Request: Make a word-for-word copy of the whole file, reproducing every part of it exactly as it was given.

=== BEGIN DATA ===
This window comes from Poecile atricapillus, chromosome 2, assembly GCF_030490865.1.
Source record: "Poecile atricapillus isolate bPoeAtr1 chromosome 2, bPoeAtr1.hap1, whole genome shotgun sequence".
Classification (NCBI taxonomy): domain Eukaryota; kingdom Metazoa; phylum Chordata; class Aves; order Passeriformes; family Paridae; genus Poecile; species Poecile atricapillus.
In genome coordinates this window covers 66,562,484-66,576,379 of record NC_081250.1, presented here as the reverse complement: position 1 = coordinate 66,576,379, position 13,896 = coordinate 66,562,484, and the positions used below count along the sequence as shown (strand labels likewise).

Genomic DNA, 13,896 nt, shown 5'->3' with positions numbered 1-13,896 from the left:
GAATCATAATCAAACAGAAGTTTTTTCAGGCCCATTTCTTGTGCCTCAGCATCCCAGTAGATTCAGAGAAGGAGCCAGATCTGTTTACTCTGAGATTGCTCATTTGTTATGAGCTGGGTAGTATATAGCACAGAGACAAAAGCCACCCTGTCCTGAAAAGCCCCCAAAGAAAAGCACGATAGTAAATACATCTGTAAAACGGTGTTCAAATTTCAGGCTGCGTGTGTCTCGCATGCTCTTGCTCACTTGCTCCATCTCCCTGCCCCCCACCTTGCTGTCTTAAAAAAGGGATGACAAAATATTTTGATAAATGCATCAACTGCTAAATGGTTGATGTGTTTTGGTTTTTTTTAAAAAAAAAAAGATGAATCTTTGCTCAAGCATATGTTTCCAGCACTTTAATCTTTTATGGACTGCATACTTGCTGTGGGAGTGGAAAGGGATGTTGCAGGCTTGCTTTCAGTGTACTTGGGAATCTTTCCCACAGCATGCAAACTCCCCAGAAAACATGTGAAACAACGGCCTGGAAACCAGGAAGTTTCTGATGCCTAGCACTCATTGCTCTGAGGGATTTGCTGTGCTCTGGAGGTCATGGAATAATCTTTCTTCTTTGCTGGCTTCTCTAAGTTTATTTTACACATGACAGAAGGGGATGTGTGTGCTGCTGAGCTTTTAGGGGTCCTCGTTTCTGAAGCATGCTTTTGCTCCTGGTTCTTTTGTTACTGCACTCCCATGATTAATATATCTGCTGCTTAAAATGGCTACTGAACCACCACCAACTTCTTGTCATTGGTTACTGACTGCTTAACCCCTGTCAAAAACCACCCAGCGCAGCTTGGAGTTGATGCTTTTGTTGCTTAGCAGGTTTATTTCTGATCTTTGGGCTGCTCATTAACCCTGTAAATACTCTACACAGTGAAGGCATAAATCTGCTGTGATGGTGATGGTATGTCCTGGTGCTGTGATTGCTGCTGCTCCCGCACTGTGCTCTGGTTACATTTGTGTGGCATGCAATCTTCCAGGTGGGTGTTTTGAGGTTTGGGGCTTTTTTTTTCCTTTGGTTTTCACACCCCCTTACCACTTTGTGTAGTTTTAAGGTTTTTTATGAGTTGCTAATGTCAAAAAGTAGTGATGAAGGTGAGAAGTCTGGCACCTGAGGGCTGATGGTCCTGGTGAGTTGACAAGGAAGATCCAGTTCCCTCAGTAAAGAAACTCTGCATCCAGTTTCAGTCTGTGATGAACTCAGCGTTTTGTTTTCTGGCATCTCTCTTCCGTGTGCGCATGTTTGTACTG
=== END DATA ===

This window comes from Poecile atricapillus, chromosome 2, assembly GCF_030490865.1.
Source record: "Poecile atricapillus isolate bPoeAtr1 chromosome 2, bPoeAtr1.hap1, whole genome shotgun sequence".
Classification (NCBI taxonomy): domain Eukaryota; kingdom Metazoa; phylum Chordata; class Aves; order Passeriformes; family Paridae; genus Poecile; species Poecile atricapillus.
In genome coordinates this window covers 66,562,484-66,576,379 of record NC_081250.1, presented here as the reverse complement: position 1 = coordinate 66,576,379, position 13,896 = coordinate 66,562,484, and the positions used below count along the sequence as shown (strand labels likewise).

Genomic DNA, 13,896 nt, shown 5'->3' with positions numbered 1-13,896 from the left:
GAATCATAATCAAACAGAAGTTTTTTCAGGCCCATTTCTTGTGCCTCAGCATCCCAGTAGATTCAGAGAAGGAGCCAGATCTGTTTACTCTGAGATTGCTCATTTGTTATGAGCTGGGTAGTATATAGCACAGAGACAAAAGCCACCCTGTCCTGAAAAGCCCCCAAAGAAAAGCACGATAGTAAATACATCTGTAAAACGGTGTTCAAATTTCAGGCTGCGTGTGTCTCGCATGCTCTTGCTCACTTGCTCCATCTCCCTGCCCCCCACCTTGCTGTCTTAAAAAAGGGATGACAAAATATTTTGATAAATGCATCAACTGCTAAATGGTTGATGTGTTTTGGTTTTTTTTAAAAAAAAAAAGATGAATCTTTGCTCAAGCATATGTTTCCAGCACTTTAATCTTTTATGGACTGCATACTTGCTGTGGGAGTGGAAAGGGATGTTGCAGGCTTGCTTTCAGTGTACTTGGGAATCTTTCCCACAGCATGCAAACTCCCCAGAAAACATGTGAAACAACGGCCTGGAAACCAGGAAGTTTCTGATGCCTAGCACTCATTGCTCTGAGGGATTTGCTGTGCTCTGGAGGTCATGGAATAATCTTTCTTCTTTGCTGGCTTCTCTAAGTTTATTTTACACATGACAGAAGGGGATGTGTGTGCTGCTGAGCTTTTAGGGGTCCTCGTTTCTGAAGCATGCTTTTGCTCCTGGTTCTTTTGTTACTGCACTCCCATGATTAATATATCTGCTGCTTAAAATGGCTACTGAACCACCACCAACTTCTTGTCATTGGTTACTGACTGCTTAACCCCTGTCAAAAACCACCCAGCGCAGCTTGGAGTTGATGCTTTTGTTGCTTAGCAGGTTTATTTCTGATCTTTGGGCTGCTCATTAACCCTGTAAATACTCTACACAGTGAAGGCATAAATCTGCTGTGATGGTGATGGTATGTCCTGGTGCTGTGATTGCTGCTGCTCCCGCACTGTGCTCTGGTTACATTTGTGTGGCATGCAATCTTCCAGGTGGGTGTTTTGAGGTTTGGGGCTTTTTTTTTCCTTTGGTTTTCACACCCCCTTACCACTTTGTGTAGTTTTAAGGTTTTTTATGAGTTGCTAATGTCAAAAAGTAGTGATGAAGGTGAGAAGTCTGGCACCTGAGGGCTGATGGTCCTGGTGAGTTGACAAGGAAGATCCAGTTCCCTCAGTAAAGAAACTCTGCATCCAGTTTCAGTCTGTGATGAACTCAGCGTTTTGTTTTCTGGCATCTCTCTTCCGTGTGCGCATGTTTGTACTG